LAS VEGAS – As he sat in the dressing room Friday morning, thrilled to be getting ready for his first National Hockey League game, Philip Holm marvelled at his situation.
“I never thought I’d be playing an NHL game in Las Vegas,” he said.
That night, the rest of the Vancouver Canucks looked like they could scarcely believe it, either.
They were good enough in the first period to beat the miraculous Vegas Golden Knights, but didn’t look good enough in the second to beat anybody and lost 6-3 to the record-setting expansion team. The Knights moved into first place overall in the NHL.
There is bling everywhere in Vegas except on its hockey team, a collection of players surrendered by others and whose greatest trait is that they work relentlessly and are superb together. Knights? More like serfs the way they labour, except they own the 41-16-4 record they’ve built here in the desert.
The Canucks, meanwhile, continue to search for an identity. The hundreds of Vancouver fans who travelled to witness the Canucks’ first game in Las Vegas saw the team they’re accustomed to: Great one night, poor the next two, and seemingly unable to play consistently well for a full game, let alone a week or month.
“That’s been the problem we’ve had all year: inconsistency,” Canucks defenceman Alex Edler said. “We got away from the things we did well in the first period. Against a team like this, you’ve got to be sharp at all times, got to be aware where they are or they’ll get chances and punish you. We have to play 60 minutes of good hockey.”
They were really good for 20 minutes on Friday. But Vegas took over the game in the second frame when the Canucks couldn’t sustain pressure in the offensive zone, couldn’t defend and couldn’t get a save from goalie Anders Nilsson, who seemed to prove over the course of four straight starts that he shouldn’t be starting.
The game was tied 2-2 only because, after an eight-minute spell of Vancouver dominance in which the Canucks outshot Vegas 8-0 and outscored it 2-0 in the first period, the Knights made it down the ice and scored when William Karlsson, unchecked by Edler, Erik Gudbranson and Bo Horvat, buried a pass out to the slot by Reilly Smith at 14:39.
Soon after a dismal Canucks power play cost them a chance to build momentum at the start of the second period, the Golden Knights went ahead 3-2 at 5:36 when Karlsson caught Brock Boeser dreaming on the backcheck, skated past Vancouver’s rookie and on to Jonathan Marchessault’s pass and whipped the puck past Nilsson.
When Vegas got its first power play on Thomas Vanek’s offensive-zone penalty, the Knights needed just 28 seconds to score when the puck ricocheted into the slot where Marchessault guided a shot into the net at 6:39 after Gudbranson bumped Nilsson, leaving the goalie out of position.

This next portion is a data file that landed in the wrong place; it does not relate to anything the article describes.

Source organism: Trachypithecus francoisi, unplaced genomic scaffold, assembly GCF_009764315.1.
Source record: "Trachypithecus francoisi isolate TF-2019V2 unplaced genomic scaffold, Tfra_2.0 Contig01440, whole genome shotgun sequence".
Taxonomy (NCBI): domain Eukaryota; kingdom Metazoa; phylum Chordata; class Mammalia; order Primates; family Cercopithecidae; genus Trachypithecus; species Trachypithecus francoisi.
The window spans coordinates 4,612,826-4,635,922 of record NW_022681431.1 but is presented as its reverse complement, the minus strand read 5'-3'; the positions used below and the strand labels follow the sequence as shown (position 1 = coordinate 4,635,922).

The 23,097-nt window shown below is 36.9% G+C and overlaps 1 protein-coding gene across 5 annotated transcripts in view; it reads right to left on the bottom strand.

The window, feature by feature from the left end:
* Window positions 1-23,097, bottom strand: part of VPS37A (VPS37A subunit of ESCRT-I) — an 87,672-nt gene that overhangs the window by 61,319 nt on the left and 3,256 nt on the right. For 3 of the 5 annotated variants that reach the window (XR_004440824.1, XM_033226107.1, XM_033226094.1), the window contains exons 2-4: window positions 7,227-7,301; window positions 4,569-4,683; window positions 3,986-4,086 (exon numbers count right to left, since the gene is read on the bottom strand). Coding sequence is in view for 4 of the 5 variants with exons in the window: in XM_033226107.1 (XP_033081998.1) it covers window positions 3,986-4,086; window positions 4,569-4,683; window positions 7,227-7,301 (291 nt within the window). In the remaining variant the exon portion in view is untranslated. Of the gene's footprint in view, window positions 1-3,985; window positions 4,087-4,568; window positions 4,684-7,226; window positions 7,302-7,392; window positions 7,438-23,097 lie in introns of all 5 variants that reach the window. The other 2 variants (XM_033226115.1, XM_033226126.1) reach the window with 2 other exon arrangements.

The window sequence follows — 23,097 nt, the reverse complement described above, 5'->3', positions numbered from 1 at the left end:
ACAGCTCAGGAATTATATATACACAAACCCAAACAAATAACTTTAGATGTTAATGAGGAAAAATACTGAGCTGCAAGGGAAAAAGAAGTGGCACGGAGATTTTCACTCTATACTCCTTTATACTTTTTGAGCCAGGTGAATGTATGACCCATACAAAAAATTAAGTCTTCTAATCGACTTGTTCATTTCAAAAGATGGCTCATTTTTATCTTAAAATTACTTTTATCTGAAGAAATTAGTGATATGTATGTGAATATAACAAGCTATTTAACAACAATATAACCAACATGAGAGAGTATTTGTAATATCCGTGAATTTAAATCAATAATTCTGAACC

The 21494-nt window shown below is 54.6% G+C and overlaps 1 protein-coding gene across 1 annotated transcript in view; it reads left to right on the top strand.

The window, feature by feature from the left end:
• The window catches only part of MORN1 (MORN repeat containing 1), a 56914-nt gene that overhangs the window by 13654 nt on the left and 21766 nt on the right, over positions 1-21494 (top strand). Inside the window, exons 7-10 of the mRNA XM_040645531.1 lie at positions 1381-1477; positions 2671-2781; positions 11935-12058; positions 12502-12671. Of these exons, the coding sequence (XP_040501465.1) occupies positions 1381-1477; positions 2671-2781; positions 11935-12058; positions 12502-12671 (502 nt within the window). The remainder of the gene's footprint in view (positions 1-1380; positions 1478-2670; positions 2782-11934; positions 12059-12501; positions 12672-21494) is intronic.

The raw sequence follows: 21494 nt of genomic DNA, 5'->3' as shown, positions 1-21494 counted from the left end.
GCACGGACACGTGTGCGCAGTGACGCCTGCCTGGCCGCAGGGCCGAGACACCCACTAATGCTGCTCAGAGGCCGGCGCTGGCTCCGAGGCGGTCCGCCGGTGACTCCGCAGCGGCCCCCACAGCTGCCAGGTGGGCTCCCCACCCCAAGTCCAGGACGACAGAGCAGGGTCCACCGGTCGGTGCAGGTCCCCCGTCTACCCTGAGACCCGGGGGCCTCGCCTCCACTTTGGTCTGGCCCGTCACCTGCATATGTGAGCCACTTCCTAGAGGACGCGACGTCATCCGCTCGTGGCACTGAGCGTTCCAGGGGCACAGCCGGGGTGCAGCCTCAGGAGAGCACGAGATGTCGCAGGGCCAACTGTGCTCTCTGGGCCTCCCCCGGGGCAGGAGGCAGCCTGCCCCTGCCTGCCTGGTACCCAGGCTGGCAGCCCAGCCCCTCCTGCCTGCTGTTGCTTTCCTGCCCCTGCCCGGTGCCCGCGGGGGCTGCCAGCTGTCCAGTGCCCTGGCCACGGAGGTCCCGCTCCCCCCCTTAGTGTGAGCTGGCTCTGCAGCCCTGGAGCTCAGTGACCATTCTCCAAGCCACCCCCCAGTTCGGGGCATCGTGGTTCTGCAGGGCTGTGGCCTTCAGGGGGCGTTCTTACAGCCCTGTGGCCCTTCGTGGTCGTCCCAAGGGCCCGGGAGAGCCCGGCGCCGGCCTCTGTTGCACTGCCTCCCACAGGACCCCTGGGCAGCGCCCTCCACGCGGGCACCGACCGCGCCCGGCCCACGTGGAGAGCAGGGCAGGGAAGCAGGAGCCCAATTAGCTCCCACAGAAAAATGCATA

Even when Nilsson was in the right spot – and the puck was drilled at him – it still went in. With Canucks defenceman Derrick Pouliot caught, Tomas Nosek’s made it 5-2 on a breakaway at 18:58 as his shot hit the goalie’s armpit and went in.
Canucks coach Travis Green saved Nilsson the perp-skate to the bench, but replaced him with Jacob Markstrom at the start of the third period.
Marc-Andre Fleury played the whole game for the Knights and was one of their best players despite allowing first-period goals to Vanek and Sven Baertschi, and one in the third to Daniel Sedin, who shot off defenceman Deryk Engelland’s shin pad during a Vancouver power play.
And Holm, the minor-league callup who finally got to make his NHL debut at age 26?
The Knights scored during his second shift.
Welcome to Vegas, baby.
TIME FOR VANEK TO PACK HIS BAGS?
The weekend may not get better for Vanek.
The 34-year-old winger, who has outperformed expectations this season, is Canucks general manager Jim Benning’s main trading chip. Although Vanek has 17 goals and 41 points in 61 games, he probably doesn’t top anyone’s wish list. So both the Canucks and Vanek may have to wait until Monday’s deadline to see where – if anywhere – he goes.
On a one-year contract without trade protection, Vanek knew from the day he signed in September that he would probably be rented to another team at the deadline if the Canucks were out of the playoff race. But knowing, he said Friday morning, hasn’t made the last couple of weeks easier.
“The last two weeks and the next four days, they’re no fun,” Vanek said. “You get up early and check the phone and see if something’s new. Even though I’ve been through it before, it’s always an uneasy feeling.”
Due to how late in the summer he signed and the likelihood the Canucks would eventually trade him, Vanek’s family spent this season in Minnesota, where his wife looked after the kids so they could stay in school at home.
Whether he’s traded or not, Vanek said he’d be happy to sign another one-year deal with the Canucks if Daniel and Henrik Sedin decide to play another season rather than retire.
But Vanek has one condition: “It has to do if I get a no-move or not. I’m not complaining about my family (situation), but my oldest is a fifth grader going into six. I can’t keep putting him into new schools every five months. That’s not fair to my kids. So that’s something I would ask for next time around. What I have learned on one-year deals is if it doesn’t go right the first 50 games, you’re out and exposed. It’s not a fun thing.”